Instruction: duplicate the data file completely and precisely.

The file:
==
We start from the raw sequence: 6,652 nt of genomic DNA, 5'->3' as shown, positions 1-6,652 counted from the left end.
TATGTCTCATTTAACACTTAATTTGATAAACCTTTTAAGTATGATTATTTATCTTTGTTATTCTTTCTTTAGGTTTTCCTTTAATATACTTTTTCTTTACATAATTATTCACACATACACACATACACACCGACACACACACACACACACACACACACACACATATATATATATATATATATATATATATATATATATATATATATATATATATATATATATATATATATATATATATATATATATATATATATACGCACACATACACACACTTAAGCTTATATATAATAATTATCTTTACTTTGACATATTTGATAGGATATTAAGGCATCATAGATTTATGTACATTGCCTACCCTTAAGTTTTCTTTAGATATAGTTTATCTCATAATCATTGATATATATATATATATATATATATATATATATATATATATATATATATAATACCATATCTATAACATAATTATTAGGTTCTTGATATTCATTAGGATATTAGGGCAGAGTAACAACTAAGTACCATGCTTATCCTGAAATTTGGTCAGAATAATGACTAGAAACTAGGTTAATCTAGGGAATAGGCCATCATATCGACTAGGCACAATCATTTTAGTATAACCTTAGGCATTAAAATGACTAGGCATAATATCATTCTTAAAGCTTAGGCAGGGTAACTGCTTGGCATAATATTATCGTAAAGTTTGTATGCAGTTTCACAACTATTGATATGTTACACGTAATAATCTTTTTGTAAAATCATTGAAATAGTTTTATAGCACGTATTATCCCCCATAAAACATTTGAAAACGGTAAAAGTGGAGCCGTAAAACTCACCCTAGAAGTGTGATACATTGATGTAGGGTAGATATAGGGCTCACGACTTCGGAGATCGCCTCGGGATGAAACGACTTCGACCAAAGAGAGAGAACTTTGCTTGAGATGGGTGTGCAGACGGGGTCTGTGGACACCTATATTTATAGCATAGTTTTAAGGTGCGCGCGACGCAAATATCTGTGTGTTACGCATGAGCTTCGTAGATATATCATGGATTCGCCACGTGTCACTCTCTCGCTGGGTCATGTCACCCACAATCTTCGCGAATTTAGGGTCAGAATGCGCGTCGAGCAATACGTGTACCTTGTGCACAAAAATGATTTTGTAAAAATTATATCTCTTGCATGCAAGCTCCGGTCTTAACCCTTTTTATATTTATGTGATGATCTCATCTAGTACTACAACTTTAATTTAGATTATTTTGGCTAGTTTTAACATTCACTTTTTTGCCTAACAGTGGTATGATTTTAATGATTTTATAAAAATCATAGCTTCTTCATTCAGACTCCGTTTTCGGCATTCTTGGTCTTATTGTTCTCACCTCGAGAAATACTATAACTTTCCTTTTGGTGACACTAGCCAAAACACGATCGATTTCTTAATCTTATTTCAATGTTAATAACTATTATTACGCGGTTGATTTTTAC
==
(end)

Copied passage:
We start from the raw sequence: 6,652 nt of genomic DNA, 5'->3' as shown, positions 1-6,652 counted from the left end.
TATGTCTCATTTAACACTTAATTTGATAAACCTTTTAAGTATGATTATTTATCTTTGTTATTCTTTCTTTAGGTTTTCCTTTAATATACTTTTTCTTTACATAATTATTCACACATACACACATACACACCGACACACACACACACACACACACACACACACATATATATATATATATATATATATATATATATATATATATATATATATATATATATATATATATATATATATATATATATATATATATATATACGCACACATACACACACTTAAGCTTATATATAATAATTATCTTTACTTTGACATATTTGATAGGATATTAAGGCATCATAGATTTATGTACATTGCCTACCCTTAAGTTTTCTTTAGATATAGTTTATCTCATAATCATTGATATATATATATATATATATATATATATATATATATATATATATATATAATACCATATCTATAACATAATTATTAGGTTCTTGATATTCATTAGGATATTAGGGCAGAGTAACAACTAAGTACCATGCTTATCCTGAAATTTGGTCAGAATAATGACTAGAAACTAGGTTAATCTAGGGAATAGGCCATCATATCGACTAGGCACAATCATTTTAGTATAACCTTAGGCATTAAAATGACTAGGCATAATATCATTCTTAAAGCTTAGGCAGGGTAACTGCTTGGCATAATATTATCGTAAAGTTTGTATGCAGTTTCACAACTATTGATATGTTACACGTAATAATCTTTTTGTAAAATCATTGAAATAGTTTTATAGCACGTATTATCCCCCATAAAACATTTGAAAACGGTAAAAGTGGAGCCGTAAAACTCACCCTAGAAGTGTGATACATTGATGTAGGGTAGATATAGGGCTCACGACTTCGGAGATCGCCTCGGGATGAAACGACTTCGACCAAAGAGAGAGAACTTTGCTTGAGATGGGTGTGCAGACGGGGTCTGTGGACACCTATATTTATAGCATAGTTTTAAGGTGCGCGCGACGCAAATATCTGTGTGTTACGCATGAGCTTCGTAGATATATCATGGATTCGCCACGTGTCACTCTCTCGCTGGGTCATGTCACCCACAATCTTCGCGAATTTAGGGTCAGAATGCGCGTCGAGCAATACGTGTACCTTGTGCACAAAAATGATTTTGTAAAAATTATATCTCTTGCATGCAAGCTCCGGTCTTAACCCTTTTTATATTTATGTGATGATCTCATCTAGTACTACAACTTTAATTTAGATTATTTTGGCTAGTTTTAACATTCACTTTTTTGCCTAACAGTGGTATGATTTTAATGATTTTATAAAAATCATAGCTTCTTCATTCAGACTCCGTTTTCGGCATTCTTGGTCTTATTGTTCTCACCTCGAGAAATACTATAACTTTCCTTTTGGTGACACTAGCCAAAACACGATCGATTTCTTAATCTTATTTCAATGTTAATAACTATTATTACGCGGTTGATTTTTAC